Three life members of the House of Lords passed away during the half term recess: Lord Carr of Hadley, Lord Corbett of Castle Vale (pictured) and Lord Hooson.
Lord Carr of Hadley
The Conservative life peer, Leonard Robert Carr, Lord Carr of Hadley died on 19 February 2012 aged 95.
Lord Carr became a life peer in January 1976 and was a spokesman on home affairs and industry in the House of Lords.
Prior to becoming a peer Lord Carr served as a Conservative MP, cabinet minister and was briefly leader of the opposition in 1975 before Margaret Thatcher took over from Edward Heath.
Lord Corbett of Castle Vale
The Labour life peer, Robin Corbett, Lord Corbett of Castle Vale died on 17 February 2012 aged 78.
Lord Corbett became a life peer in July 2001 and was chair of the Labour peer’s group in the House of Lords for the last six years.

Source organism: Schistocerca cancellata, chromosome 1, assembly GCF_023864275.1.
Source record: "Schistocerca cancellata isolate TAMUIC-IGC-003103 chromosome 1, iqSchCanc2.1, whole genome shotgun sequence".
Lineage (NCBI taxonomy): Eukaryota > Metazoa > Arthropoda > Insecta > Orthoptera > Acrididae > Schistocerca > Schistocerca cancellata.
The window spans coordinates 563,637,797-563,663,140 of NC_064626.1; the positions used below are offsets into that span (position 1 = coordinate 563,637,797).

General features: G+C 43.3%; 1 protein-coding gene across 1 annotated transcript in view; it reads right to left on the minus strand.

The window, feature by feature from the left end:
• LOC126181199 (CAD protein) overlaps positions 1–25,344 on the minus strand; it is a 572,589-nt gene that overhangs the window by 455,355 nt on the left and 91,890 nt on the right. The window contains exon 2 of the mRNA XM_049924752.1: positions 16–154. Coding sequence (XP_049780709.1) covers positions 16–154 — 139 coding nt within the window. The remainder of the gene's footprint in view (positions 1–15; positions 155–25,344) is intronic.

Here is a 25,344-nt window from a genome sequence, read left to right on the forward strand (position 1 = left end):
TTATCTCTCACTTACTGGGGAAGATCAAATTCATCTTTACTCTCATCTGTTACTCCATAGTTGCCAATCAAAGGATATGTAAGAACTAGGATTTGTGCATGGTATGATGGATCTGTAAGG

A former Labour MP Corbett was an opposition spokesman, a party whip and chairman of the Home Affairs Committee before retirement and joining the House of Lords.
The Liberal Democrat life peer, Hugh Emlyn Hooson, Lord Hooson died on 21 February 2012 aged 86.
Lord Hooson became a life peer in July 1979 and championed improvements to the mental health bills (1982, 2007), was against a stricter asylum system, and encouraged police and legal reforms.
He served as MP for Montgomeryshire from 1962 until 1979 and was passionate about Wales. Lord Hooson enjoyed a successful legal career becoming the youngest ever Queen’s Counsel from Wales in 1960 and represented Ian Brady in the Moors murder trial in the 1960s.
Image: Lord Corbett of Castle Vale / Parliamentary copyright